Jorge L. Vasquez, Jr. is a Fall 2020 Fellow at the Harvard Institute of Politics. He leads initiatives out of the Advancement Project National Office concerning voting and American democracy. As a former associate counsel with LatinoJustice PRLDEF, he is particularly passionate about issues within Latinx and Black communities. Jorge is active in national conversations around the 2020 census, redistricting, and furthering a bipartisan effort that gets as many eligible voters as possible to engage with the political process.
Note: This interview was conducted on Tuesday, October 27, 2020, shortly before the 2020 United States presidential election.
Harvard Political Review: Is there any particular moment that sticks out to you as a defining moment for deciding that you would serve your community as a lawyer?
Jorge L. Vasquez, Jr.: Advocacy was something that I was doing before I necessarily knew what it was to be an advocate. My great grandmother came to the United States from Puerto Rico during the migration in the 1950s, and when my parents were born, she always had the entire family engaged in helping others. So by the time I was in kindergarten, I remember canvassing around election time, passing out election flyers, attending community board meetings, and the like. As I got older, that passion for advocacy grew more, and the more I was doing on the community front, the more I recognized that the law was going to be one of the strongest tools to effectuate change in my community. And as I got older, my definition of community broadened. It started out with Manhattan’s Lower East Side, where I was born and raised. And as I got older, my community expanded. Today it certainly includes Latinx and Black communities throughout the United States.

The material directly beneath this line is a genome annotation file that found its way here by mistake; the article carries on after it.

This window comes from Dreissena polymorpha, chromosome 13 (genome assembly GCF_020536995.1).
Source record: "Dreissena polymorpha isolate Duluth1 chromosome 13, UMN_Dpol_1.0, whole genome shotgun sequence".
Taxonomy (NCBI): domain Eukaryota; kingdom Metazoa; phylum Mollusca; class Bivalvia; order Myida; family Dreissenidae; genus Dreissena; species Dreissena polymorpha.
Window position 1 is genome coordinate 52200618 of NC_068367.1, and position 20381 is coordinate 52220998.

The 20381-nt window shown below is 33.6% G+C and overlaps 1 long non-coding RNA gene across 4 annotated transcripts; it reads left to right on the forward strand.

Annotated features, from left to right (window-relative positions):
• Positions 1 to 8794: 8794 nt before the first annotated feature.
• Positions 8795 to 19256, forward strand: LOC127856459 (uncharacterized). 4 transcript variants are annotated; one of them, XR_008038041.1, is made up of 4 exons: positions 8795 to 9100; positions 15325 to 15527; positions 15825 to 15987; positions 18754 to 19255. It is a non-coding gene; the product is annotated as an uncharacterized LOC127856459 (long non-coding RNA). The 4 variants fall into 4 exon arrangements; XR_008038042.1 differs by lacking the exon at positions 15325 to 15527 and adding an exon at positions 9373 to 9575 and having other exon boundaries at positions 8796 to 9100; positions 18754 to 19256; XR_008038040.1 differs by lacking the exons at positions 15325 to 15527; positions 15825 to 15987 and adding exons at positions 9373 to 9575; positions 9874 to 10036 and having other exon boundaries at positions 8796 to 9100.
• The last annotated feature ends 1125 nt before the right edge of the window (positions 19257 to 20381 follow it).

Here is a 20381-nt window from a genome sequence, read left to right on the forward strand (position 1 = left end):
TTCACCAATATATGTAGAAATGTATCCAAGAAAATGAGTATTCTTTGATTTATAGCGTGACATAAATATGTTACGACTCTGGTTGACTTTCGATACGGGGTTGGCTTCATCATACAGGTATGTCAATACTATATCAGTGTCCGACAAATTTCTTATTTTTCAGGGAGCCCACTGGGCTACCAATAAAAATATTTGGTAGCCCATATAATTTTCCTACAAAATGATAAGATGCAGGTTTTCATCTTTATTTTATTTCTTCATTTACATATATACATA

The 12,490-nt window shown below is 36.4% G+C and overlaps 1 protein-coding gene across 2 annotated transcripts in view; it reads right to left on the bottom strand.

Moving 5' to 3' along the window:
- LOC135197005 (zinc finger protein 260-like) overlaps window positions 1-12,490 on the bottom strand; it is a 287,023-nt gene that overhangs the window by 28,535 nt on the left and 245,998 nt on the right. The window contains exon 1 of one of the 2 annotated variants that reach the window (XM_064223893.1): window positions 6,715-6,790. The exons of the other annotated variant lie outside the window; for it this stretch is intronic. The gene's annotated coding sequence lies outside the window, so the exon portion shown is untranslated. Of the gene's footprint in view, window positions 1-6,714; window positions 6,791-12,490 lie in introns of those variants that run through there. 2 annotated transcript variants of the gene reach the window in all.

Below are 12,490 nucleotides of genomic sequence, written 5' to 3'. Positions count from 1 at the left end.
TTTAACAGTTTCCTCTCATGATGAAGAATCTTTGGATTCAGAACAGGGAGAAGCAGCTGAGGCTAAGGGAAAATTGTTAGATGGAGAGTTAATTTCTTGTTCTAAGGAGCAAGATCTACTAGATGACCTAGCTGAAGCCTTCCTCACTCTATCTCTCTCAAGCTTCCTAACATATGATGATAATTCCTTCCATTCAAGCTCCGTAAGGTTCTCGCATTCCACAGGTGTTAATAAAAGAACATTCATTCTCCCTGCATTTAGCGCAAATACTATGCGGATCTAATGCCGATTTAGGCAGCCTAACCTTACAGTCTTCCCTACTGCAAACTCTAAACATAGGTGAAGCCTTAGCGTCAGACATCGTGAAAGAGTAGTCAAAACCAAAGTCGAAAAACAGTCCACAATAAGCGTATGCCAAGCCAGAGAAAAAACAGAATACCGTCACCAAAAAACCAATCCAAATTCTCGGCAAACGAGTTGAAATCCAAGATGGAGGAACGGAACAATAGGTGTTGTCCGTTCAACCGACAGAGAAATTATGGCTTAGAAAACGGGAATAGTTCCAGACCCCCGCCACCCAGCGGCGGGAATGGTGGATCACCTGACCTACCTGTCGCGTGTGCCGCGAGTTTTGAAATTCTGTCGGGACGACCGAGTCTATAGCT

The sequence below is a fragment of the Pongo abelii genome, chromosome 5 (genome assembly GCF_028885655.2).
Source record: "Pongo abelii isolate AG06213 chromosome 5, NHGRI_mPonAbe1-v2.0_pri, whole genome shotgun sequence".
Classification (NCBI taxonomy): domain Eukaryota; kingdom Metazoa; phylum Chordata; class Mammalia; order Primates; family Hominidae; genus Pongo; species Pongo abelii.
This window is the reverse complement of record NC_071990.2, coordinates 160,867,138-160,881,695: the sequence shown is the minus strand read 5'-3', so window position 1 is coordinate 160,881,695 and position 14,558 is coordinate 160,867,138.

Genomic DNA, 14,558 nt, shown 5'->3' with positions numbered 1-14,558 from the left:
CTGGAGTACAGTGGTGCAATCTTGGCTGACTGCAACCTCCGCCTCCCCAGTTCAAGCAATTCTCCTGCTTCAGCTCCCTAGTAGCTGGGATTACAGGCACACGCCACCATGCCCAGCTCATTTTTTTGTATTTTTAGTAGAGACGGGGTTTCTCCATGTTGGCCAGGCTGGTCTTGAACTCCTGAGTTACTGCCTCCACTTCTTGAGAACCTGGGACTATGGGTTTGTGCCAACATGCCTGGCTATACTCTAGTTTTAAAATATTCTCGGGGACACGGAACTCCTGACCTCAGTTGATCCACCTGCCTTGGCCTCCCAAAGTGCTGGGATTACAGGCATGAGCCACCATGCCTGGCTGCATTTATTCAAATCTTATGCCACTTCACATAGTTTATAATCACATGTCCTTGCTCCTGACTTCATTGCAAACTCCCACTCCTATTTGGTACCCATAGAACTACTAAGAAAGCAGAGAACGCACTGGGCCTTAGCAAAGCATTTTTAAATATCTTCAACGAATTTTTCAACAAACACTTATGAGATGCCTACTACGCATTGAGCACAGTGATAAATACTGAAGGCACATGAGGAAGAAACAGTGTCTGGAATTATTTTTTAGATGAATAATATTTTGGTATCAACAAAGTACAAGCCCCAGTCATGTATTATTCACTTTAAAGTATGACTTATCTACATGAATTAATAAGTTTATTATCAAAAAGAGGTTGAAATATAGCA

HPR: One of the larger issues that you focus on is voting rights, and minority communities in particular often face more challenges than others through issues like language barriers, accessibility of work conflicts, voter registration issues, and more. These problems aren’t anything new. So why has change been so slow to come about? And what can members of these disenfranchised communities be doing to help speed it along?